Scratch Nicholas Hytner from the list of candidates rumored to succeed Richard Eyre at the Royal National Theater when Eyre steps down in September 1997, after nearly a decade in the job.
“I absolutely won’t be applying; that is as definite as things can be,” Hytner, 38, said during a brief pre-Oscar visit to London to tubthump the local premiere of his four-times-nominated “The Madness of King George.” “It’s not something I would want to do, and I wouldn’t do it very well. I’ve never run a building, and I’m not in the market to teach myself calmly; I’m too anxious to direct things.”
His track record in London and New York has spawned no shortage of producers anxious to have him, though Hytner – riding high on the success of his first-ever film – is committed to movies at present. (He returns briefly to opera, an early stomping ground, in May when he directs Janacek’s “The Cunning Little Vixen” in Paris, designed by wizardly “Carousel” colleague Bob Crowley.)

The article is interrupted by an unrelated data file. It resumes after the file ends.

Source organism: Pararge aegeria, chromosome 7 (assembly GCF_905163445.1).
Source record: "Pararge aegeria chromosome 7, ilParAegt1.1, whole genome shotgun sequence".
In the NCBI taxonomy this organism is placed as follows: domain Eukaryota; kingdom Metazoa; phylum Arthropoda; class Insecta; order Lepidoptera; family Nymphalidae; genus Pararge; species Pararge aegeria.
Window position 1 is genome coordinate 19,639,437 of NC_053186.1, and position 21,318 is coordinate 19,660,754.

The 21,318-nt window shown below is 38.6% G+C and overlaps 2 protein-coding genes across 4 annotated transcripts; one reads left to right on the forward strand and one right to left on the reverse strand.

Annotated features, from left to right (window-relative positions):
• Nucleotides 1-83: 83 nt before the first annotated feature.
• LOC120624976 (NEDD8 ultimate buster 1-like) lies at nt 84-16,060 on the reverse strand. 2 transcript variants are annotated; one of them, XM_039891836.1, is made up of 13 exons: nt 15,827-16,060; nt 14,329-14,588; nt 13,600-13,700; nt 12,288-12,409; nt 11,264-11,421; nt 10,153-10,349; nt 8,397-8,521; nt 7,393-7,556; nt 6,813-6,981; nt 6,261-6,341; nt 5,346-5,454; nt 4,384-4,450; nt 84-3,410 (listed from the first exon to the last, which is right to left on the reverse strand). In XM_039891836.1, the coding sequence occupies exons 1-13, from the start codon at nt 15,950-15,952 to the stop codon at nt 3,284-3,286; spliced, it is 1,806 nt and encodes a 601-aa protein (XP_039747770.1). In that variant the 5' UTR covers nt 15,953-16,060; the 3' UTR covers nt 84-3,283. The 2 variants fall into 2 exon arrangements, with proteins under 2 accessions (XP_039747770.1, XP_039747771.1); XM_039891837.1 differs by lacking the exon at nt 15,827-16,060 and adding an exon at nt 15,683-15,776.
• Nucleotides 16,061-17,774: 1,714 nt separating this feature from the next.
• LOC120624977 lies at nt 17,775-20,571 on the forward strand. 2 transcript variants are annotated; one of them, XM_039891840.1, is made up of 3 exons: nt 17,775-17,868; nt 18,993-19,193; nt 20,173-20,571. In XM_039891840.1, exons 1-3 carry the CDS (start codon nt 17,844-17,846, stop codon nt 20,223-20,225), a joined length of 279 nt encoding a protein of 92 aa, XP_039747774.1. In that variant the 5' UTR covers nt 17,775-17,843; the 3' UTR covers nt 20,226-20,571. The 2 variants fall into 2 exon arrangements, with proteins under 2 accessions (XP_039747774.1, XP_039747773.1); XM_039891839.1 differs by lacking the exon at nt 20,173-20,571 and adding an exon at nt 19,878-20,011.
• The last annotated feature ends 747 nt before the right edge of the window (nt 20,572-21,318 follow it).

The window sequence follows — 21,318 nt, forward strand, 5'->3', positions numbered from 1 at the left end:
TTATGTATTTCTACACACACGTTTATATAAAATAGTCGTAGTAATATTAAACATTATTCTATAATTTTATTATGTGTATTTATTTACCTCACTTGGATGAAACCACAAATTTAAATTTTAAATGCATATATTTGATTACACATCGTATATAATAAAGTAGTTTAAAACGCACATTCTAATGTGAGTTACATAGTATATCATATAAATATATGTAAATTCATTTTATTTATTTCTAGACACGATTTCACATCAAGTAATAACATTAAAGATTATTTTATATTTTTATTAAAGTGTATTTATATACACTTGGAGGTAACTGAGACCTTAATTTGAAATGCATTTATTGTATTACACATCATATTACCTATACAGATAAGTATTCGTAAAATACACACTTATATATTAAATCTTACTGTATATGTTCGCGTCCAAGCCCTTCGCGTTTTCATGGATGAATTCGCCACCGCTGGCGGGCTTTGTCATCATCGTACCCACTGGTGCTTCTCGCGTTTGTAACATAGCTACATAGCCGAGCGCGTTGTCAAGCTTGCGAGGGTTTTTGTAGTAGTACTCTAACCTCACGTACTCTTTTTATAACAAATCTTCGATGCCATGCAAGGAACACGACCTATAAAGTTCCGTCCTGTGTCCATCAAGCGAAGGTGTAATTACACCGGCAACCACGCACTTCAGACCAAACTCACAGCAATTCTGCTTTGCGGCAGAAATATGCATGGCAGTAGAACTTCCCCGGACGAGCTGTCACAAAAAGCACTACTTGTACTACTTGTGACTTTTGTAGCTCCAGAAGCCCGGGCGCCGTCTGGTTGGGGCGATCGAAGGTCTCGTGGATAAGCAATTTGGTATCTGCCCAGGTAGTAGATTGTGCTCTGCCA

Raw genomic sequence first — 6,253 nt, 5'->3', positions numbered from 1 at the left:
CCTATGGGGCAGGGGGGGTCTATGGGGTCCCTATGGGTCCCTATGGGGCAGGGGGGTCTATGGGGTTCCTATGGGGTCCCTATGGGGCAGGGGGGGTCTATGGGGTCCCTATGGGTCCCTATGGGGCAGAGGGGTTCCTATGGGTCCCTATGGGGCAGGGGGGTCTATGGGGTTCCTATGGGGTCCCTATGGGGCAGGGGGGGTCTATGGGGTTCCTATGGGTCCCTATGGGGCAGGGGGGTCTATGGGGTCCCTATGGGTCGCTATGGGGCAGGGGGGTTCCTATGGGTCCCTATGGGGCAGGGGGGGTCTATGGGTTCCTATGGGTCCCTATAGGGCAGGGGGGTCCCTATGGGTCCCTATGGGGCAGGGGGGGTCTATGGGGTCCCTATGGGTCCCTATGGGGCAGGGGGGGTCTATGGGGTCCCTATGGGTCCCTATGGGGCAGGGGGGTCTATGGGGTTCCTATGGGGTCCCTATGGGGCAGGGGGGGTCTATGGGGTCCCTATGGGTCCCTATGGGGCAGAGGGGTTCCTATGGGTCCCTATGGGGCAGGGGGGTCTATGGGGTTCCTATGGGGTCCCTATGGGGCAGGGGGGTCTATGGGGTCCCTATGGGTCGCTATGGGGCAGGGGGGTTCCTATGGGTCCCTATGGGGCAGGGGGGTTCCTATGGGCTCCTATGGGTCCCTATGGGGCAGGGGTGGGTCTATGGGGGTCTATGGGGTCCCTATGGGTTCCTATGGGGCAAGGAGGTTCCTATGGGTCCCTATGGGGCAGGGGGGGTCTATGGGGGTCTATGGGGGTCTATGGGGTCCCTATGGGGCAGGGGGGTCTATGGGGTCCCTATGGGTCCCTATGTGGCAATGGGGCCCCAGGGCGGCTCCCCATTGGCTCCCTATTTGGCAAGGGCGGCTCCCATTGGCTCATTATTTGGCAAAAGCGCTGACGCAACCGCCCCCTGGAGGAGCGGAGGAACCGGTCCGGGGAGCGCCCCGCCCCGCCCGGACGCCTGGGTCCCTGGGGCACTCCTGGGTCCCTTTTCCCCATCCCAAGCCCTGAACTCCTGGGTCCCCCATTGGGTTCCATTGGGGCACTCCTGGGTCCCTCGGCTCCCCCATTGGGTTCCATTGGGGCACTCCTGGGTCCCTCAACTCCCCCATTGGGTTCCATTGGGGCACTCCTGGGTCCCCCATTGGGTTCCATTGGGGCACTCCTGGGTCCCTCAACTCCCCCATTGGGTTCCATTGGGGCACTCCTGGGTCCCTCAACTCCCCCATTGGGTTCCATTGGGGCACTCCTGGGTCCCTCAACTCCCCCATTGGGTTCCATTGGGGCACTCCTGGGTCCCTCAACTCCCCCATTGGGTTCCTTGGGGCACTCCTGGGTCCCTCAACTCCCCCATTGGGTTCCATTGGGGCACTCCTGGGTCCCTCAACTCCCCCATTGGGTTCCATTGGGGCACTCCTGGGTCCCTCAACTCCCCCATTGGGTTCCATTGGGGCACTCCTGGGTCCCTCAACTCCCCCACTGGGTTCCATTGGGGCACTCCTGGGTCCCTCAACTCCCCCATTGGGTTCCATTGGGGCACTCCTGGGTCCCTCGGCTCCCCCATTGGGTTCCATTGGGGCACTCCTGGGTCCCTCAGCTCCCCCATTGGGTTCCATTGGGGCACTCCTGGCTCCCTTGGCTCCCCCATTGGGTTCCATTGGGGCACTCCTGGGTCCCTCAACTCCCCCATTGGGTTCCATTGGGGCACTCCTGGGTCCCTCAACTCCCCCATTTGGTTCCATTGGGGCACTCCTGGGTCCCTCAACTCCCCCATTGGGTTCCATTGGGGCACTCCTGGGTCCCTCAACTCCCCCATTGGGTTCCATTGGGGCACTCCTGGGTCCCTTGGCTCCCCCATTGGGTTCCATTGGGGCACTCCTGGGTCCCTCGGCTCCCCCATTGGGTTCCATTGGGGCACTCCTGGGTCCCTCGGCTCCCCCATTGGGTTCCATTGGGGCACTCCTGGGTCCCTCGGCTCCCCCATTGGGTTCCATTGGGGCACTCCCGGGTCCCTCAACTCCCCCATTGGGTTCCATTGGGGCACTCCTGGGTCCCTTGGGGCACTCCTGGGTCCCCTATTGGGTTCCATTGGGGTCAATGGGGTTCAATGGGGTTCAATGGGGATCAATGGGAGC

He is developing film scripts with both Wendy Wasserstein and Martin Sherman, and in September starts a $20 million adaptation for 20th Century Fox of Arthur Miller’s “The Crucible,” written by the playwright.
Has the theater lost Hytner forever? “Obviously, what I would like to do is make a couple more movies that work which will make me slightly more impregnable to a flop.” After that, he envisions a career made up of “a film and a play, a film and a play.”